Recently, students and College Council have raised questions of the effectiveness of First year advising.
Robert Rivas ‘01 said he is very lucky to have as his advisor Dean of the College Peter Murphy. He says that because of his meetings with Murphy, he is able to stay grounded while at college.
“If I begin to feel that things are getting a little out of hand, I’m able to step back and place the issue in perspective of ’the big picture’,” Rivas said. “It’s through these discussions that I can focus on what needs to be done, and that I have come to realize that my focus in life is far larger than Williams College.”
The freshman advising process is completed in two parts, which take place before the student enters their first year of college. During the spring of their high school senior years, incoming freshmen receive a questionnaire to fill out from David Edwards, Associate Dean for Academic Programs and Dean of First-Year Studies. This is used by Dean Edwards to gather information about the student, for an appropriate match them up with an academic advisor.
According to Edwards, matches are generally made with faculty in regards to similarity of disciplinary interests that the two hold. Edwards does take into account other data that might make for a “productive” match.
First years must meet with their Academic Advisors before registering for future courses, and throughout the year meet on a continual basis so that the student can benefit from the faculty members counsel.
“I think the first-year advising system is better than it was in the past, but I don’t believe it’s perfect,” Edwards said. “I also think that advisingâ€”particularly first year advisingâ€”is inherently fraught with problems.”
Edwards associates problems in the system with the students’ preconceived unwillingness to have an advisor and to take such advice. He also attributes it to the students’ nervousness during First Days, and the fact that not all advisors take the responsibility as seriously as they probably should.
After a student’s first year, there is no questionnaire, no chosen advisor and no more mandatory meetings before registration.
Victoria Martinez ‘00 says the advising should not stop simply because the student progresses into a higher class.
“The student needs someone to help them decide whether or not they are following the right academic path,” Martinez said. “Many times advisors are chosen because they fit the students’ intended major, but what about the fact that students need to feel comfortable with whom they are speaking?”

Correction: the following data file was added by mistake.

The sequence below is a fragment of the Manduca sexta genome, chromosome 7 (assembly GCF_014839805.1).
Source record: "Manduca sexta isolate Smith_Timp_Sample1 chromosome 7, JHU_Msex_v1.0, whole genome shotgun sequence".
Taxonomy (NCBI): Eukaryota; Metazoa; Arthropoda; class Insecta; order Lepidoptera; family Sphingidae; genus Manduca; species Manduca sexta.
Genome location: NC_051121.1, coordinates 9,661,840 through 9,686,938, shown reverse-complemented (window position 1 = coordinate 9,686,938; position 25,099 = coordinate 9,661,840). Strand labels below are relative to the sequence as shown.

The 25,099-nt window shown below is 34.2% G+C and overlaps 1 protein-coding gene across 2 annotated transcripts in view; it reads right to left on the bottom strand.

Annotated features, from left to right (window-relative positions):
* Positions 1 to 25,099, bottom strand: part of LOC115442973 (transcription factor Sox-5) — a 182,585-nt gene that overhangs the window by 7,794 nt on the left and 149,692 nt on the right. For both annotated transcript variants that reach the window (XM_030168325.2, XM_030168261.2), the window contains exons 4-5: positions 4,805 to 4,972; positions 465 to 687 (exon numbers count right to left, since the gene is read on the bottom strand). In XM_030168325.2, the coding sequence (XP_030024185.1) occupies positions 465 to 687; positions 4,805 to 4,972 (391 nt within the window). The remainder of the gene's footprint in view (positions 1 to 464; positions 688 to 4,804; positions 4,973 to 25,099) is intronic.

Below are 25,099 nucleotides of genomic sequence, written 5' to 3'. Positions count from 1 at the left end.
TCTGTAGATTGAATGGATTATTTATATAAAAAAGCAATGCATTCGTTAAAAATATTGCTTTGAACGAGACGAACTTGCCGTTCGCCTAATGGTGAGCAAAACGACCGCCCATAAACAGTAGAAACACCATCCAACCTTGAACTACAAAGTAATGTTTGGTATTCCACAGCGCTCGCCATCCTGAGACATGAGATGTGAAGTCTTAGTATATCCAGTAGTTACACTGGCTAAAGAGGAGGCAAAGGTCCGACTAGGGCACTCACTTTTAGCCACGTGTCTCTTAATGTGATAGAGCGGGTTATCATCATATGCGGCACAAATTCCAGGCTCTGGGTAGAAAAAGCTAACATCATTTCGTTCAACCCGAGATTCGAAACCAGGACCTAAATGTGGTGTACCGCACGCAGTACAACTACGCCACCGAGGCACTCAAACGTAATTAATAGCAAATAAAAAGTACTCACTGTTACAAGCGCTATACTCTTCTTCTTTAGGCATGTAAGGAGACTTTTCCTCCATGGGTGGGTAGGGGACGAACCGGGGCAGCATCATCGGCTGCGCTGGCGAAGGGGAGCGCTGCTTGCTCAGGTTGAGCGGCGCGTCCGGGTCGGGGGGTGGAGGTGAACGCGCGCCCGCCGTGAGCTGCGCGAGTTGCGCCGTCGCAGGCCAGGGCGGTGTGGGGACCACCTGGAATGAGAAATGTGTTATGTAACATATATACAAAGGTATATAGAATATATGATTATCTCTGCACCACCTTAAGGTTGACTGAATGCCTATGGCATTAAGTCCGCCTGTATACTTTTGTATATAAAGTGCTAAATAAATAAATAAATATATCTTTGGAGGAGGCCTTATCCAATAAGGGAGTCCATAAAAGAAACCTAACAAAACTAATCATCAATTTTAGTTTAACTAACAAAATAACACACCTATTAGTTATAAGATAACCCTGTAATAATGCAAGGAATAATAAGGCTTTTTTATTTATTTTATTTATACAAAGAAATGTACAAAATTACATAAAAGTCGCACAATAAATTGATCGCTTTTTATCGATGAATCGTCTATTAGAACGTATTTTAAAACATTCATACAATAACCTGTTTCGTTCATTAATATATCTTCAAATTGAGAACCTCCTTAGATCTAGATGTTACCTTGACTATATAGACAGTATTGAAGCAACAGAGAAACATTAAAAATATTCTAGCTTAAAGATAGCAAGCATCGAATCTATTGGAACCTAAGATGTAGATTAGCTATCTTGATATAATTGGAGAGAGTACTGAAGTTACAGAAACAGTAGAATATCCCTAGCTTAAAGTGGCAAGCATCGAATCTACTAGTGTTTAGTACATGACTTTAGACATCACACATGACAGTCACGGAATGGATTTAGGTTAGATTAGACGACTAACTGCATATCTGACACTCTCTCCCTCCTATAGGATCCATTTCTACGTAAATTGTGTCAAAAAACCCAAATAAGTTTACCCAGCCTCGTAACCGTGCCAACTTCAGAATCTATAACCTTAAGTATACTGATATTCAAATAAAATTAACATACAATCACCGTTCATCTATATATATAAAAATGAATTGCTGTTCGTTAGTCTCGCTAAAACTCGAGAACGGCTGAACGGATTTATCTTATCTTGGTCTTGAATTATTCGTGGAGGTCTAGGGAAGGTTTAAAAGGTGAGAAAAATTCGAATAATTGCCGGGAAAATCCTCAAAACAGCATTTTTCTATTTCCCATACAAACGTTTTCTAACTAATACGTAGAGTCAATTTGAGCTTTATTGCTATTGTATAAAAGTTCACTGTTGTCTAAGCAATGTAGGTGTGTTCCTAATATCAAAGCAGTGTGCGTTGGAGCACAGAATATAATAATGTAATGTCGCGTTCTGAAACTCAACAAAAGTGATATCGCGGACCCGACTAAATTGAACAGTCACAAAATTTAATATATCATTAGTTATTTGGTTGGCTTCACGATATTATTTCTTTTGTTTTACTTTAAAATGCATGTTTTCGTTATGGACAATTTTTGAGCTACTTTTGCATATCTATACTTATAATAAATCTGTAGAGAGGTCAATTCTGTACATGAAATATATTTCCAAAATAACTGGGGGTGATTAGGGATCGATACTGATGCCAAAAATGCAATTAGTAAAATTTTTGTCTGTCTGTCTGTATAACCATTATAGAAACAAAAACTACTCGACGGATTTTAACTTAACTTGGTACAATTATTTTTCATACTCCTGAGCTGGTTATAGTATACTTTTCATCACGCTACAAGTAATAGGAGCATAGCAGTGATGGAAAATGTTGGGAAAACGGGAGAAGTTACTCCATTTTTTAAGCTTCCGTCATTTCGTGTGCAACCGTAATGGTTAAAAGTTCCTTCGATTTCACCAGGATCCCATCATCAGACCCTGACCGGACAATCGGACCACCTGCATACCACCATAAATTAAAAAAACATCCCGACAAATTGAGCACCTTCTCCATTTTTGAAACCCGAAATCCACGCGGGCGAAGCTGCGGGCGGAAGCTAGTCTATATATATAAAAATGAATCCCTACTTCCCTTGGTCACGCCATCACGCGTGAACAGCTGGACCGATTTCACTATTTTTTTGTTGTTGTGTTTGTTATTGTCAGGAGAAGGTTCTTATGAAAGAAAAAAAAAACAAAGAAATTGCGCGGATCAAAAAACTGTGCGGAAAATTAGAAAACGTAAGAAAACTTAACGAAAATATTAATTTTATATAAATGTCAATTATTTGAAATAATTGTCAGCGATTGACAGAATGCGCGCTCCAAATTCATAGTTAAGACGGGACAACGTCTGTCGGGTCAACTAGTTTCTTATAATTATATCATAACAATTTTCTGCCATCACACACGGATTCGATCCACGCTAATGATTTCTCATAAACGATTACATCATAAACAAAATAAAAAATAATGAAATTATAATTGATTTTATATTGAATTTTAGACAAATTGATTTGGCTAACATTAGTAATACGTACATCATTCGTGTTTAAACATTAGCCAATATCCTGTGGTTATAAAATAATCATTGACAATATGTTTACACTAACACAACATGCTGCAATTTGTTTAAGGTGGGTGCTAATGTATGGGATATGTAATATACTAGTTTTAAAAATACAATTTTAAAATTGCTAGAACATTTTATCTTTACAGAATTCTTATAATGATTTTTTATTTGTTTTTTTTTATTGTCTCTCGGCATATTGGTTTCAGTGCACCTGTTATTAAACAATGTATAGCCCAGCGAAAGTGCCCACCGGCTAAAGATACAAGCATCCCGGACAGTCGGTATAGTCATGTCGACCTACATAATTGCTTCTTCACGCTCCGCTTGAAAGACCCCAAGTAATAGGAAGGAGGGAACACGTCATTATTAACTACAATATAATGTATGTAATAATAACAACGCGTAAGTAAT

For some, like Martinez, this poses no problem since they found their advisors during freshman year, but for others it can be quite the opposite.
“I know people who don’t have anyone to talk with about their career at Williams because they were not comfortable with their assigned advisor. What happens to those students under the current system?” she questioned
Martinez suggests altering the system so that a handful of prospective advisors are chosen by the Dean’s office. Then before First Days, those faculty members can opt to choose the students they think would benefit most from their direction. That way at least one of the two involved in the First year advising system can have a say in the matter.
Currently, in order to address such issues, College Council is seeking to change the system. However, nothing concrete has been done to alleviate these problems with advising.
Ami Parekh, CC first year representative, thinks that the advising system is in “desperate” need of change.
“Recently I sent out an e-mail to my dorm asking my constituents what they thought of the First year advising system and whether they had any ideas on how it could be improved. Although a few of those that replied said that they had great faculty advisors, the majority definitely felt that the system wasn’t helping,” Parekh said.
One of the main concerns that was brought to Parekh’s attention was in regards to the advisors’ ability to withhold students from enrolling. Many students felt that their advisors were harming, rather than helping, by keeping them from entering the classes they wanted. This concern is more alarming as some of the students had never even met their advisors before this was done.
Parekh also noticed many of the students she spoke with felt more comfortable with the idea of other students serving as advisors . The reason it was started is somewhat similar to the reasons Ami found students expressing, and that is that the faculty advising system has gaps that need to be fixed.
Dean Edwards felt that it was a great idea at the time the program was implemented but that it will not last unless energetic students show interest in keeping it afloat.
For those students interested in further improving the advisory systems, Edwards suggests talking to the faculty and/or deans.
“In my experience, most changes are initiated by a few responsible and energetic students who make their feelings on some subject known,” Edwards said. “The president and deans of the College are also very open to new ideas, and their interest and support for a proposal always helps to expedite consideration and implementation of new innovations.”